It was another fun week in the Maker Shed. We managed to sneak in a few builds even though we spend the early part of the week at the 2009 NYC Toy Fair. Next week I am going to continue my How-To Tuesday series on programming the Arduino [part1, part2] and we will feature more new products in the Maker Shed.
The week started out with a quick video build of the Aurorarium by Gakken. It’s a really easy to build kit that puts on an interesting light show.
Create your own aurora-like effects with this awesome device. Leave the cone on and enjoy the soft changing lights, or fill the tray with water and see the amazing aurora lights on your wall or ceiling. Instructions are in Japanese but features highly detailed assembly pictures, sorry no English translation at this time. Easy to build.
In the Maker Shed: Gakken’s Aurorarium
Later in the week I did a video build of Gakken’s EX-150 Electronic Experimental Kit in honor of Alessandro Volta. This is by far my favorite electronics learning kit. It features 150 fun and educational experiments.
The Gakken EX-150 kit is a series of educational electronics kits produced by Gakken in the late 1970s. The kits use denshi blocks (also known as electronic blocks) to allow electronics experiments to be performed easily and safely. Over 25 years after its original release, one of the main kits from the series was reissued in Japan in 2002 and now you can get it here! Instruction Manual Included is in Japanese. English PDF Instructions available.
More about Alessandro Volta & the EX-150
Next we checked out one of the modified Maker’s Notebooks that I had in my studio. I couldn’t decide on what stickers to use so I added an LCD and displayed them all!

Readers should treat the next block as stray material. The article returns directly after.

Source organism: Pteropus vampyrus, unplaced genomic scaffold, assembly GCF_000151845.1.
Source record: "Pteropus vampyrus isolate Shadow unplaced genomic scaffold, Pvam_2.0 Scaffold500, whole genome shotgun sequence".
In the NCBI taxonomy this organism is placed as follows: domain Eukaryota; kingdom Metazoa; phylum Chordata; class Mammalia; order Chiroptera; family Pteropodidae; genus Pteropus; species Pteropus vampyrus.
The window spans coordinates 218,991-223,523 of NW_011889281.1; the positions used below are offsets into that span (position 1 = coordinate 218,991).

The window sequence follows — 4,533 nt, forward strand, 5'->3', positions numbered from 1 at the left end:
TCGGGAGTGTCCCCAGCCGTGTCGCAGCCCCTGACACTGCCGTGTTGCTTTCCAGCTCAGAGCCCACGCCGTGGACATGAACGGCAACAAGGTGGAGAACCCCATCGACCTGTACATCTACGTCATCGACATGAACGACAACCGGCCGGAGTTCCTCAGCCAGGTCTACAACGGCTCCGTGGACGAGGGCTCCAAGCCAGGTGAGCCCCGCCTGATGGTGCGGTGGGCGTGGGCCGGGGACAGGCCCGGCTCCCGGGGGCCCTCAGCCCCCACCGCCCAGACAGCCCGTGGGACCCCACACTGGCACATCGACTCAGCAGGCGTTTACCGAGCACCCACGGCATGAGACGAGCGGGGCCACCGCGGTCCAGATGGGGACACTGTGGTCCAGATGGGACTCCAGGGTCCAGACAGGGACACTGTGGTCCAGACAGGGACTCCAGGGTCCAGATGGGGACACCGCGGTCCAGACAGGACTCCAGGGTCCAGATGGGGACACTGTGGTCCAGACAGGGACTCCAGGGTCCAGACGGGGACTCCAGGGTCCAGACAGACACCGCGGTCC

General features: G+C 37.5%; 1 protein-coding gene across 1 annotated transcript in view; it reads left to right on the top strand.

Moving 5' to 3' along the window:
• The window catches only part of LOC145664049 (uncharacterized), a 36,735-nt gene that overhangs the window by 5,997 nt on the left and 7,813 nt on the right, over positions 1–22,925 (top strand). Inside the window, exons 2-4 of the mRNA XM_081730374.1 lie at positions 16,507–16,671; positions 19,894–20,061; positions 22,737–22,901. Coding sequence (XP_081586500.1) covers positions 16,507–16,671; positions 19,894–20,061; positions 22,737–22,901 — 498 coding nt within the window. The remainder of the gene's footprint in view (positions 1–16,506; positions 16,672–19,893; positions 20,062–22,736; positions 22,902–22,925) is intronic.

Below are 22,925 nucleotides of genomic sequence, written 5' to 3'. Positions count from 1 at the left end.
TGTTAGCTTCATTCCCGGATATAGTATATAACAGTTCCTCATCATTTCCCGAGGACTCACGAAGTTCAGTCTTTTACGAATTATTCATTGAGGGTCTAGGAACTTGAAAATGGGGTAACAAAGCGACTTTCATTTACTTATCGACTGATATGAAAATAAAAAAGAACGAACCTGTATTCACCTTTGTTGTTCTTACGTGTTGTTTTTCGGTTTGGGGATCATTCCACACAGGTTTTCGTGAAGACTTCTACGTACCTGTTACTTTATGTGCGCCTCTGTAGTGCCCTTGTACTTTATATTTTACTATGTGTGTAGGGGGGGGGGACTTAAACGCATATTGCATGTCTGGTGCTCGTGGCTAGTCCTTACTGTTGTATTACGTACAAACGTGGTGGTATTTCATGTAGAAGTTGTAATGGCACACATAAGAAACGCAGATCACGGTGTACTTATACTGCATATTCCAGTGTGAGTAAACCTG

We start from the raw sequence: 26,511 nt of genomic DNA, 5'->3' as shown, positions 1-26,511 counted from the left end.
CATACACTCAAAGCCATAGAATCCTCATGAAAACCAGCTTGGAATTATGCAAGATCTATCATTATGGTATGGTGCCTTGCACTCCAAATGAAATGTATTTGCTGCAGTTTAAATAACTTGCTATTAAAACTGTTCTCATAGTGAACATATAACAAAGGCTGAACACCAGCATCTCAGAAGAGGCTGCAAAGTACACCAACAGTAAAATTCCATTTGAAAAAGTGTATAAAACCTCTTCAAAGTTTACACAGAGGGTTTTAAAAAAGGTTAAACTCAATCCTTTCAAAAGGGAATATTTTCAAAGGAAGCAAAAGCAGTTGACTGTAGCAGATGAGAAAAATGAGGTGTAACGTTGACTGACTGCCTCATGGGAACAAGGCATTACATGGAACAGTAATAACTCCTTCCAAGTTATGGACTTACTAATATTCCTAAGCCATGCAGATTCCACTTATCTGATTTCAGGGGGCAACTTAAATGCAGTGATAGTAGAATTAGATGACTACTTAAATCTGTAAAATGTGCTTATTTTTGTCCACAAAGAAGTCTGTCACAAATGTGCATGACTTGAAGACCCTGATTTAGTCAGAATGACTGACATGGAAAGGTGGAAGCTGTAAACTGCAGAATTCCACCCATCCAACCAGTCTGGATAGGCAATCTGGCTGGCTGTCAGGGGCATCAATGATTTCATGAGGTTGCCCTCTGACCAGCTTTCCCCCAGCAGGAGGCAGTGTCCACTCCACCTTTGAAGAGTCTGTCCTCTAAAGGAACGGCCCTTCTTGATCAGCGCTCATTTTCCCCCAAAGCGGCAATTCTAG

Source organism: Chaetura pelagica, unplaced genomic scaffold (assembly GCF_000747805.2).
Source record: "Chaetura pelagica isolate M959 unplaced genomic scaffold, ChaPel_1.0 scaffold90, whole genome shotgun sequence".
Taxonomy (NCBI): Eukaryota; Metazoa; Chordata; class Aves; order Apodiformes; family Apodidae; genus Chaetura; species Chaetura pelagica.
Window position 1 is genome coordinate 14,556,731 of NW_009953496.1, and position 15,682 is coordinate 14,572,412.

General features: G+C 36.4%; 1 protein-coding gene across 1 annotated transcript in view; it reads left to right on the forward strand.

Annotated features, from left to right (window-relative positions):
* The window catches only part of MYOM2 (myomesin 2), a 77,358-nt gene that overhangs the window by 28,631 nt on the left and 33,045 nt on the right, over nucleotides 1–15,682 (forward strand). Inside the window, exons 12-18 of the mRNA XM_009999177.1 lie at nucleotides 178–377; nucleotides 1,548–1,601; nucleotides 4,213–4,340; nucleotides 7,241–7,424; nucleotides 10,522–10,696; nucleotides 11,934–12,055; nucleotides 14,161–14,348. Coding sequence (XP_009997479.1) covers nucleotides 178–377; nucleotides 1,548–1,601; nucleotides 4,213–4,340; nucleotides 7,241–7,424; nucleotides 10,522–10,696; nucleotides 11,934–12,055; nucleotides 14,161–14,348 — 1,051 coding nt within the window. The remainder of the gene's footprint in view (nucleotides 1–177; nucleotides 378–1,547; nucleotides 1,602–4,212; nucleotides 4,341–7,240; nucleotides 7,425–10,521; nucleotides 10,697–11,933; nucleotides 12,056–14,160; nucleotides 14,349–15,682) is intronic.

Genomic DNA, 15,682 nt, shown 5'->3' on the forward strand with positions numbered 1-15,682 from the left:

Put your own ideas, diagrams, calculations & notes down in these 150 pages of engineering graph paper. We’ve also included 20 bonus pages of reference material, from useful stuff like electronics symbols, resistor codes, weights and measures, basic conversions and more, to really useful stuff like the amount of caffeine in different caffeinated beverages and how to say “Hello, World!” in various computer languages. The covers of this hardcover book are printed in cyan “Maker” blue with a white grid debossed front and back. Grab one today!
More about Modifying the Maker’s Notebook
I wrapped the week up by checking out the Thing-a-ma Kit. It’s a really cool DIY synthesizer that I can’t wait to build and customize.
Make, mod, hack, and bend your own analog noise monster! The Thing-a-ma Kit is a DIY analog synthesizer that you control in a different way. The amount of light falling on its photocell eyes change the pitch and modulation, allowing to you use it LEDacles, or any changing light source, to created audio madness! If none are in stock, take note, more are on the way!
In the Maker Shed: Thing-a-ma Kit